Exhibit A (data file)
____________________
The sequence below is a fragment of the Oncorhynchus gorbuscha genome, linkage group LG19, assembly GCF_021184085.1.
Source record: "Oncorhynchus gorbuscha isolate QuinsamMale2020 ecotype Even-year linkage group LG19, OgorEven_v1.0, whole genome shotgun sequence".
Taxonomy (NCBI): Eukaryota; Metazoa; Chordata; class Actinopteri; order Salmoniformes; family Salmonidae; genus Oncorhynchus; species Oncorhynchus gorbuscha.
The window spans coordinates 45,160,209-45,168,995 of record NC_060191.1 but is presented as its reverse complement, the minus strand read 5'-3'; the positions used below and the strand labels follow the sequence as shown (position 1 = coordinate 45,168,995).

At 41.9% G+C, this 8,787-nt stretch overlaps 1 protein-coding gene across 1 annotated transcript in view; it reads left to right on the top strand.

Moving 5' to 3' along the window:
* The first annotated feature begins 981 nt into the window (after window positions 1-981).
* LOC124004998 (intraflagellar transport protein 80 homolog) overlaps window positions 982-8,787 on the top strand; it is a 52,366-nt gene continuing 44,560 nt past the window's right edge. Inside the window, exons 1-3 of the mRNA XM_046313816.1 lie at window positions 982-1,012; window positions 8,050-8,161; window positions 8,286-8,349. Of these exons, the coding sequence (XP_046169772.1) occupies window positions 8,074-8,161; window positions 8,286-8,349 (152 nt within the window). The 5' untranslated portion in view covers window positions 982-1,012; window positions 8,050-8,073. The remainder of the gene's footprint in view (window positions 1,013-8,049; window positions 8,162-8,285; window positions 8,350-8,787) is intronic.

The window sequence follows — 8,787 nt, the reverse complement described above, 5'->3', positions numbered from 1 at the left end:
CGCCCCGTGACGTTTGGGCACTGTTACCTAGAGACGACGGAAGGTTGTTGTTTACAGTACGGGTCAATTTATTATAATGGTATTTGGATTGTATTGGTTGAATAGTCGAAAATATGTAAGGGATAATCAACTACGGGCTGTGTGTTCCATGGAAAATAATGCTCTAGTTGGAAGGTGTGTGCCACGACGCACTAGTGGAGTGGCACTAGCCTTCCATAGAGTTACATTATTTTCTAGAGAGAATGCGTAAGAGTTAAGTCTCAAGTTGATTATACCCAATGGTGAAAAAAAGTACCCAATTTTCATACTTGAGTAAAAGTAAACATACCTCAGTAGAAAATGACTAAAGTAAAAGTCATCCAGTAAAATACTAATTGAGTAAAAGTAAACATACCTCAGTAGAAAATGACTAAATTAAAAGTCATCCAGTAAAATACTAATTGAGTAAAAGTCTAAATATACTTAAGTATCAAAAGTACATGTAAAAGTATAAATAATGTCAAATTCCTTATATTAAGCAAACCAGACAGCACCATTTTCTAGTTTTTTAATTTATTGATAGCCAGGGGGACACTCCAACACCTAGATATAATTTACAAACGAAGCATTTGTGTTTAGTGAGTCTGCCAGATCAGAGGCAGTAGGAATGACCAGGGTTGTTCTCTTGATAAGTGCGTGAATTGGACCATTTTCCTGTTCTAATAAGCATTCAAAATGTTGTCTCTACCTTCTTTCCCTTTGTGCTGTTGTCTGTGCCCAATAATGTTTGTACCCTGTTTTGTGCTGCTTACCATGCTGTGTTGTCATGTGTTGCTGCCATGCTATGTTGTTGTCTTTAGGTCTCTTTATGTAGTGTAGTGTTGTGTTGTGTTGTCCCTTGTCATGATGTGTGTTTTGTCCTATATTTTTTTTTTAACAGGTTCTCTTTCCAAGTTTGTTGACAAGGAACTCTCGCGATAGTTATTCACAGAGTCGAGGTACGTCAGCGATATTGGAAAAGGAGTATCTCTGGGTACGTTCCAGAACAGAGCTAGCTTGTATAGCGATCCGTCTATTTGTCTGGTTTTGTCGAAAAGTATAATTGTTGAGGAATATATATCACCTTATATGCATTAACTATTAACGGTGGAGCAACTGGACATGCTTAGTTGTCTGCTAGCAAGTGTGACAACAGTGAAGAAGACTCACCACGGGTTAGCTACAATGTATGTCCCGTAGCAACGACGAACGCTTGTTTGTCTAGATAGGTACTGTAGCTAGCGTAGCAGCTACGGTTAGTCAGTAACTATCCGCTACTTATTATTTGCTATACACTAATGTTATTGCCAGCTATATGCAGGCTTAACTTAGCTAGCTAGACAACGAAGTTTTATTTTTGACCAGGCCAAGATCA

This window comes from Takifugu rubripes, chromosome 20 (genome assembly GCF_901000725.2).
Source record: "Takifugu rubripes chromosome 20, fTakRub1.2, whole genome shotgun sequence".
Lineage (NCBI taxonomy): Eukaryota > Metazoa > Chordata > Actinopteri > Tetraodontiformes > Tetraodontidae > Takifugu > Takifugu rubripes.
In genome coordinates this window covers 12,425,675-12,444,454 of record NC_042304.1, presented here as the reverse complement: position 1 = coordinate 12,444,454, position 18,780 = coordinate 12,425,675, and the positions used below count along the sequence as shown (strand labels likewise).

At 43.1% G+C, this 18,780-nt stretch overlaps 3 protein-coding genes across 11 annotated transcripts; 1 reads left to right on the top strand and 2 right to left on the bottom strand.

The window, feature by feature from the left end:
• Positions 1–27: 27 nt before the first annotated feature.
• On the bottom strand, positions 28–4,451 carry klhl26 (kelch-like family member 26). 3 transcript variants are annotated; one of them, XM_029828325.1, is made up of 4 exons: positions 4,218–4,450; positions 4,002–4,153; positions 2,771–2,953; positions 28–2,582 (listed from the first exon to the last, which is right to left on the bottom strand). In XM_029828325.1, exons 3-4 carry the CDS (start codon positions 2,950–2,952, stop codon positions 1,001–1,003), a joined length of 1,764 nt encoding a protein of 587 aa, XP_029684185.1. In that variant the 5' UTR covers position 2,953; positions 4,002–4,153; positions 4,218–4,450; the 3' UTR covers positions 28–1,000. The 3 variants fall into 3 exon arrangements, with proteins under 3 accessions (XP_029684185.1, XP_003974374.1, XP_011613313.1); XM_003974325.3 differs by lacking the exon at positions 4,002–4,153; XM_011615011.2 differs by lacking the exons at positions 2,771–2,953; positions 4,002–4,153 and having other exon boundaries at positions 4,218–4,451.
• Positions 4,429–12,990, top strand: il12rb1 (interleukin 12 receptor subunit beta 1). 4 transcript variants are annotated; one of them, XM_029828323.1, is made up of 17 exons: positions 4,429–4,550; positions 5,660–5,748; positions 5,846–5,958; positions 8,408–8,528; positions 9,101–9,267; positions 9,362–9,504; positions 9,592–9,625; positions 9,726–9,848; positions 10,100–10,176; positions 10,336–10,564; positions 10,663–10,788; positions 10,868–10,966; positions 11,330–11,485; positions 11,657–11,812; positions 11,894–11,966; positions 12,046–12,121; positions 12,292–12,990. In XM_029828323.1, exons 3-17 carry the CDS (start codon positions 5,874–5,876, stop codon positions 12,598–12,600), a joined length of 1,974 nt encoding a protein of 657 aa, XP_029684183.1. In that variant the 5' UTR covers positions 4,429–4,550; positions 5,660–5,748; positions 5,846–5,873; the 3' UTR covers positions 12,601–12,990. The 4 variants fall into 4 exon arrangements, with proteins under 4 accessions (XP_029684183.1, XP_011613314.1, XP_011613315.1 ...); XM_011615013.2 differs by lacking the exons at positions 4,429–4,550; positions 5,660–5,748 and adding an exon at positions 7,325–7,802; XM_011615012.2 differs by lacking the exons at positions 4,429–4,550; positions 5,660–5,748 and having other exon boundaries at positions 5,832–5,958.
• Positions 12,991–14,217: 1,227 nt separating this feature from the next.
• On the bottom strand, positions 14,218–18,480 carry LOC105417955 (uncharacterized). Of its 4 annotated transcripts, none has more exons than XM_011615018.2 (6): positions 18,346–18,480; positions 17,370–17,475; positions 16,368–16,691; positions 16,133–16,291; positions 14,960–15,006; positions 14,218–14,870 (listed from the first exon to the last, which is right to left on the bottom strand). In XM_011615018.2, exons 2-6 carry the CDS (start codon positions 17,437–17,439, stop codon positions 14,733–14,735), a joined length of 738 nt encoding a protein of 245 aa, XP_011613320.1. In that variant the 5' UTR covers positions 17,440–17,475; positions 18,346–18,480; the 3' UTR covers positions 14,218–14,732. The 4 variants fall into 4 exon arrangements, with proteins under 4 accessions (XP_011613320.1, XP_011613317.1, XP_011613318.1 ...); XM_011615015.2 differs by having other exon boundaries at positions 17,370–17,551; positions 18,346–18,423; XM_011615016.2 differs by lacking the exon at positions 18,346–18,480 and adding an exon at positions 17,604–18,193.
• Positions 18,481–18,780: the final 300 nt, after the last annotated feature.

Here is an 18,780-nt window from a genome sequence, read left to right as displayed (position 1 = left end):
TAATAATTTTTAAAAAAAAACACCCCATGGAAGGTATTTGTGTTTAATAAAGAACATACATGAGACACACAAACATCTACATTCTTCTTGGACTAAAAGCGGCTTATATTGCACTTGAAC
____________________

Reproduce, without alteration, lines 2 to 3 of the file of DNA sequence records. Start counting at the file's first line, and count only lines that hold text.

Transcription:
Source record: "Oncorhynchus gorbuscha isolate QuinsamMale2020 ecotype Even-year linkage group LG19, OgorEven_v1.0, whole genome shotgun sequence".
Taxonomy (NCBI): Eukaryota; Metazoa; Chordata; class Actinopteri; order Salmoniformes; family Salmonidae; genus Oncorhynchus; species Oncorhynchus gorbuscha.